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Unformatted text preview: Effective Capstone/Master’s Projects – Do’s and Don’ts Shekar Viswanathan and Howard E. Evans School of Engineering and Technology National University Final program projects (typically ‘master’s projects’ or thesis at the graduate level and ‘capstone’ at the undergraduate) are intensive experiences in critical analysis, designed to broaden students’ perspectives and provide an opportunity for integration of coursework in the area of specilization and hence require careful planning and implementation. This paper presents a Do’s and Don’ts list for developing and implementing effective capstone and master’s projects, by analyzing a successful final project. Please read this paper carefully and follow the instructions /methodologies described. I ntroduction A capstone course can provide an invigorating experience to students in their program of study since it integrates concepts and skills learned throughout the academic tenure. Final program projects (typically ‘master’s projects’ at the graduate level and ‘capstone’ at the undergraduate) are intensive experiences in critical analysis, designed to broaden students’ perspectives and provide an opportunity for integration of coursework in the area of specilization. Typically, projects focus on the application of materials learned throughout the program to solve multi-faceted problems such as those they would encounter in the students’ post-academic future employment. In these projects, students select project topics under the guidance of a faculty advisor, analyze the problem and formulate a detailed plan to reach a solution, perform necessary evaluations and/or experimentations, identify and/or propose meaningful results and solutions, test the proposal to the extent possible, and prepare a detailed report and associated presentation. Projects can be done in teams or as individuals. The ‘front end’ project plan and the ‘back end’ documentation and presentation are both important elements. Since the entrance into the capstone and master’s projects follows completion of other courses, faculty project 1 advisors can assign problems that are not only relevant to the students’ interests but also are helpful in reinforcing the concepts taught. Typical learning outcomes for such a culminating project experience include students demonstrating capability to: • Evaluate critically a given project’s feasibility, and define a specific problem or study. • Present a comprehensive review of relevant literature. • Identify sources of relevant data, generate and/or gather data as appropriate, and provide in-depth analyses. • Identify, describe and apply appropriate models for drawing conclusions....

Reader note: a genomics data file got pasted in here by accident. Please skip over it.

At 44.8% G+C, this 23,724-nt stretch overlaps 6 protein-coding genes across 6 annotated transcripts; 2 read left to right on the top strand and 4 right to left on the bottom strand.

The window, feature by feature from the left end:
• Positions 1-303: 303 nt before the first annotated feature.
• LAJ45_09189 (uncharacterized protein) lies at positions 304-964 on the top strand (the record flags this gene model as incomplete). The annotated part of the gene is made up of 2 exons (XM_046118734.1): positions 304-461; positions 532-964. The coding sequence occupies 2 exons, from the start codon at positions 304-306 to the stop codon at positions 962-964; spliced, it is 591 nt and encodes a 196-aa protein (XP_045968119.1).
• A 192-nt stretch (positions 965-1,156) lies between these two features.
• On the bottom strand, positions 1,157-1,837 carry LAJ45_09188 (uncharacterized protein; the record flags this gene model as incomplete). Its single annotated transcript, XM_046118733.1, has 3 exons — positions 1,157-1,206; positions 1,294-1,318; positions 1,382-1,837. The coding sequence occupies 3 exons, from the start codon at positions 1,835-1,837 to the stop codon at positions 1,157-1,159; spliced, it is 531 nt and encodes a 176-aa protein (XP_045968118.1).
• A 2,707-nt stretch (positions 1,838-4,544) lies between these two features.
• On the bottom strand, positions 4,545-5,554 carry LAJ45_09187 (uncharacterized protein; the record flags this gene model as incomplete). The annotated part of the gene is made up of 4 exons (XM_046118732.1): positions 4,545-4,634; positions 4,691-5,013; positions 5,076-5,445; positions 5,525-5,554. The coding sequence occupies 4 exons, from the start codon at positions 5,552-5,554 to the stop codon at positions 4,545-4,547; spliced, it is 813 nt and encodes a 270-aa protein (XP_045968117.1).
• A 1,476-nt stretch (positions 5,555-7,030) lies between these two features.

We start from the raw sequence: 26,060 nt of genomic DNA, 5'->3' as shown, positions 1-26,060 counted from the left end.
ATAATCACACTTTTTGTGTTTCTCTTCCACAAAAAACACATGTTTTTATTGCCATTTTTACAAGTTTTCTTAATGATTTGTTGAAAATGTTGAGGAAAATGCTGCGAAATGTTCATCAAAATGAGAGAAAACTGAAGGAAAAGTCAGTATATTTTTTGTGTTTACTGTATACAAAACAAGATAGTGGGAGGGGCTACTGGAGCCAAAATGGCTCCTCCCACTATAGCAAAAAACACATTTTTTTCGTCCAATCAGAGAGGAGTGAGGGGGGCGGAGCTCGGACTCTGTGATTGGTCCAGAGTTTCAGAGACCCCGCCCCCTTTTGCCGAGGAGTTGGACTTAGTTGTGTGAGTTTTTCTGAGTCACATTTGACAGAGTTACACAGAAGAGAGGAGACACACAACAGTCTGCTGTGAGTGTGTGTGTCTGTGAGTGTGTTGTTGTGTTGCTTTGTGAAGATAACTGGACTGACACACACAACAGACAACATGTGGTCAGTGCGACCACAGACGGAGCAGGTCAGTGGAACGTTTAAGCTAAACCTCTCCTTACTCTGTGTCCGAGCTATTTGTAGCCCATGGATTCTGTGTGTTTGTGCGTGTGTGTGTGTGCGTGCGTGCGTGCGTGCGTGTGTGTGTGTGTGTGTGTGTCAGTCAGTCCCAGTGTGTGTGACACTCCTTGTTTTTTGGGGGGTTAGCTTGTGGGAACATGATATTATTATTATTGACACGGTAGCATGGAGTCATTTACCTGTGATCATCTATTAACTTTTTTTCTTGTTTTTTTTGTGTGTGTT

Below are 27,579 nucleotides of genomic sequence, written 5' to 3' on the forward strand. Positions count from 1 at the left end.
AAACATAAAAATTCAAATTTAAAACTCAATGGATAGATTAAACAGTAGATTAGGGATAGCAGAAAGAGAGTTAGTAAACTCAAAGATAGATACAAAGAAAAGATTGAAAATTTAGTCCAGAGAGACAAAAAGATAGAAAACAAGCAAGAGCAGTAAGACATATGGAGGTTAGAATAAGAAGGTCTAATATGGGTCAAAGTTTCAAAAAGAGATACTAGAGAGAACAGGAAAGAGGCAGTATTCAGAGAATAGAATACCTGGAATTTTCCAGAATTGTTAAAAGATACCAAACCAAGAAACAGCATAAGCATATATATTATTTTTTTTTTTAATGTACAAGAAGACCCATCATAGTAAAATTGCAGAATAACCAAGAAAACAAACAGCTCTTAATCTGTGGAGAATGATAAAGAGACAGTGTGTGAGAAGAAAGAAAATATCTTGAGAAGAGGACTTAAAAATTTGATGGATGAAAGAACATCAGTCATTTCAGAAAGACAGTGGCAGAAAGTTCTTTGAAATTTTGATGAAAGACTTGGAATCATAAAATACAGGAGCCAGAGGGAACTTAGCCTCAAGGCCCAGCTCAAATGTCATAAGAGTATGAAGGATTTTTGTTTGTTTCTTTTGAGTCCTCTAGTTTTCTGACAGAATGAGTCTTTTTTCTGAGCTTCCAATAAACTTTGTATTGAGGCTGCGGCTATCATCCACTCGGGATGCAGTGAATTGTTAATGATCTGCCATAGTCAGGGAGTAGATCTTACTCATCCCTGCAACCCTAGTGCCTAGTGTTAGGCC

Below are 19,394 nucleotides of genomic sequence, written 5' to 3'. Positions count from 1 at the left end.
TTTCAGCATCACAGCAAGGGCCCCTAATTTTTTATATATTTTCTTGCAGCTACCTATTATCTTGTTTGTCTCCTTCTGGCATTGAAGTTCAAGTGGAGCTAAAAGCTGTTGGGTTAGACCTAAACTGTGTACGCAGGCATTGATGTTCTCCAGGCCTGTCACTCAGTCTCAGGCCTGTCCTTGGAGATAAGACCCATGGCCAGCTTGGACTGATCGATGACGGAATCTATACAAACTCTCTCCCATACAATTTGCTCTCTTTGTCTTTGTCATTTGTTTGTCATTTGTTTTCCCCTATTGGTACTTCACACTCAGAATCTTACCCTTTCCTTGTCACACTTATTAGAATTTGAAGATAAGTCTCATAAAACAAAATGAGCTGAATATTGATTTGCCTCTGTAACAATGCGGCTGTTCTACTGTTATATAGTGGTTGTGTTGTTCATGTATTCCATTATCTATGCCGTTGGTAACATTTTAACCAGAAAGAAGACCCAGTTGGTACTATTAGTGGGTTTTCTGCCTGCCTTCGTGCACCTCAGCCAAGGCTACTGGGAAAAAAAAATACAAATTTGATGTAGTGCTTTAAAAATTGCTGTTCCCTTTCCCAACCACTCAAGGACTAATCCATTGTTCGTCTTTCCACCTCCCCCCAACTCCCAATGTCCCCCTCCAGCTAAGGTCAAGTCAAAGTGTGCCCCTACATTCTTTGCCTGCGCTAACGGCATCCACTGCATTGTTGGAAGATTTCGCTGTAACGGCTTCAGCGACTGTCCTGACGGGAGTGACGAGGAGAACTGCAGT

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- Spring '11
- Project Management, National University